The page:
Given those strengths, did it all go pear-shaped as the opponent actually looked to take a shot and score a goal?

Unfortunately this is an area where Columbus begins to falter – while doing well in applying pressure, and closing down as the field got smaller, they actually gave up the 8th highest average number of shots taken per game (13.06).

And with that they were 5th worst in yielding Shots on Goal (4.76) and 7th worst in Goals Scored Against.  Probably fair to say that defending in the 18 yard box was not a strength.

What does that say about the move of Chad Marshall to Seattle?  In my view it seems like a very good move on the part of Columbus to move Marshall and look elsewhere for help within their 18 yard box.

Sorry Seattle but some team defending statistics seem to indicate Marshall may not have been a great addition; others may have a different view?

In closing…

Strengths – Applying pressure and working to prevent the Opponent from penetrating the Columbus Defending Third.

Weaknesses – Possession, Passing Accuracy, Penetrating the Attacking Third, Creating Goal Scoring Opportunities, Taking Shots, Putting those Shots on Goal, Scoring Goals, Defending within the Penalty Box to prevent Shots Taken, Shots on Goal and Goals Scored Against.

Berhalter has a huge and inordinately large challenge in front of him.

The Crew have added the following players their roster; Steve Clark (GK); Waylon Francis (D); Ross Friedman (D) {fullbacks by the looks of things given their height} Daniel Paladini (M); Brad Stuver (GK); Matt Walker (M); and Matt Wiet (D) {Centerback at 5’1″?)…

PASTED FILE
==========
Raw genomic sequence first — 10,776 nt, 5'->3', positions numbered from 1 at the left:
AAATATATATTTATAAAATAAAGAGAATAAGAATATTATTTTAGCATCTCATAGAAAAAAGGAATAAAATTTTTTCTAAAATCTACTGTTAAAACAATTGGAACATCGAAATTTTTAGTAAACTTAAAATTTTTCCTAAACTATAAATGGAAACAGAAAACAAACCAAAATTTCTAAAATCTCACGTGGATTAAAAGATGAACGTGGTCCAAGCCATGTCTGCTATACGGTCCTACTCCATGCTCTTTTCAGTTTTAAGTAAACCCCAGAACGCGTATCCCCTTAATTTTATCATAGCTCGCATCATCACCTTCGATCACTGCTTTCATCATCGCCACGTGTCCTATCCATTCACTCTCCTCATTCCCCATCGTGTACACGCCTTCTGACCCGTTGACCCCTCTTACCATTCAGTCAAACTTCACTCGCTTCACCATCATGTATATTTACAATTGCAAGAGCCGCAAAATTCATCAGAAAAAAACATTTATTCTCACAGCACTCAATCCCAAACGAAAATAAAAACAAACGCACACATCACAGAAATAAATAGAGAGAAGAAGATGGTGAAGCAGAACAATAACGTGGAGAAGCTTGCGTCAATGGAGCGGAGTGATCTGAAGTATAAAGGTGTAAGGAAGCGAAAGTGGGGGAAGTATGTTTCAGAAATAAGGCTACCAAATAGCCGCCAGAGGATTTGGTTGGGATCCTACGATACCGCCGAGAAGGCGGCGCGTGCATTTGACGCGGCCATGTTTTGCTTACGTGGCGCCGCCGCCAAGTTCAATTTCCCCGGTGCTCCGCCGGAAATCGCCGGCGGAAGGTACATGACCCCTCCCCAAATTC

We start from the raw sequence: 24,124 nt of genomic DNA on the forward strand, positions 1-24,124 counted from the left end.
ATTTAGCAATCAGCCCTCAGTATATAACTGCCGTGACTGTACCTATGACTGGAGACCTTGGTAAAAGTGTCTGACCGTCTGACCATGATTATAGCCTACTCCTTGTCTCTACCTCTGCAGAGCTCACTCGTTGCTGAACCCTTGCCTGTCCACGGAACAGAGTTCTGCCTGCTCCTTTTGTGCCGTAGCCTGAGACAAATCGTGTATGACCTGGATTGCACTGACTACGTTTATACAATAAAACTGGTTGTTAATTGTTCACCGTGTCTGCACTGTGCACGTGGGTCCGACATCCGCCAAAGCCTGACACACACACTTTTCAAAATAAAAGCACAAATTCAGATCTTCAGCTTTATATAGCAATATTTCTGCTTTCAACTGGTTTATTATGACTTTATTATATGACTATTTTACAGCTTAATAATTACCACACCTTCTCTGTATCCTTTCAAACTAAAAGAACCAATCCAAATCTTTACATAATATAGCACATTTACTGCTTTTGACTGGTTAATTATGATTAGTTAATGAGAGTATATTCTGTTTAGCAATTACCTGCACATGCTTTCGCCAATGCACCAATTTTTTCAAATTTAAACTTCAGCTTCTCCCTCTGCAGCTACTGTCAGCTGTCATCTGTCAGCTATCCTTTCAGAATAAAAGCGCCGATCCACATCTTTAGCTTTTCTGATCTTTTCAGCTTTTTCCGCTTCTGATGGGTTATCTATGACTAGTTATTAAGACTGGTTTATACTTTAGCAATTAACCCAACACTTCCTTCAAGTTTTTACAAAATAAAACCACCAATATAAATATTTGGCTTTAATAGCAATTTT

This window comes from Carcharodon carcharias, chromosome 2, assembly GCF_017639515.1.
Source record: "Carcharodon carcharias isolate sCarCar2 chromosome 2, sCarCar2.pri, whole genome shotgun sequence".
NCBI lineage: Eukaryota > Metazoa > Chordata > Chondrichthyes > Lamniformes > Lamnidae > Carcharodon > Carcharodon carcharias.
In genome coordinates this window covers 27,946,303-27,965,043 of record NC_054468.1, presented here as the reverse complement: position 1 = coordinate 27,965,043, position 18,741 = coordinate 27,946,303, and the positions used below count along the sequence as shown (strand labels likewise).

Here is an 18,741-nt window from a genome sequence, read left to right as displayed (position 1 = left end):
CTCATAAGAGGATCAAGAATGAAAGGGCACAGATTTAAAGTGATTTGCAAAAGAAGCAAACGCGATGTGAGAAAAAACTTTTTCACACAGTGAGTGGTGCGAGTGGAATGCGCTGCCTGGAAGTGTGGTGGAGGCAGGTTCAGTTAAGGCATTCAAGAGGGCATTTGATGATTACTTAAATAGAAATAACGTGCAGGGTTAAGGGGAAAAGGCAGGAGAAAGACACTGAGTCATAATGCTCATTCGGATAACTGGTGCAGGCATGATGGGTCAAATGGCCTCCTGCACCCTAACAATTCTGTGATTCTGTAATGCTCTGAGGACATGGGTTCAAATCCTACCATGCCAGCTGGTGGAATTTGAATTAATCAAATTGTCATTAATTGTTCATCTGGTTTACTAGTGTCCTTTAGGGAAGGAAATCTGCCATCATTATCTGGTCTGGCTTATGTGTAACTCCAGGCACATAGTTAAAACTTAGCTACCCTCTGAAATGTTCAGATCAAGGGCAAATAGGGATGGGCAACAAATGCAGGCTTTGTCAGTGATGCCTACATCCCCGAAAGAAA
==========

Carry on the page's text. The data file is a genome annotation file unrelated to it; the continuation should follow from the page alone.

Given they only have three defenders 6’0″ or taller, and three roster slots open, it is likely one more 6′ footer is added for depth; or maybe to start?

Hard to say if Paladini replaces Gaven (like for like?) but as things appear today the primary attackers (Oduro and Higuain) remain with the team and are proven goal scorers.

Finally, even though Lampson was the understudy last year for Gruenebaum, Steve Clark has probably been signed to start; he comes from Honefoss BK; a team relegated from the Tippeligaen (top Norway league) in 2010.

Next up my End of Season Analysis on the Vancouver Whitecaps – as a tidbit to get you started – guess what team had the highest Opponent Accuracy in Pass Completions across the Entire Pitch?

Aye – Vancouver – they allowed their opponents to complete 79.73% of their Passes per game last year.  To put that into context; just about every game Vancouver played last year their opponent passed the ball about like Real Salt Lake (79.41% Passing Accuracy).  Is it any wonder they didn’t make the Playoffs?

Chris Gluck

Chris Gluck

I have been covering the Portland Timbers and Major League Soccer, as a community blogger/analyst for the Columbian Newspaper, since June, 2012. Since then my involvement in soccer analysis has expanded to include participating in the Regional Emmy Award Winning Soccer City PDX TV Show (Comcast Sports Northwest). My unique analytical approach has been published in Europe and presented at the World Conference on Science and Soccer 2014. I also appear regularly as a co-host on Rose City Soccer Show and the Yellowcarded Podcast. You can find my work on, PTFC Collective and Prost Amerika.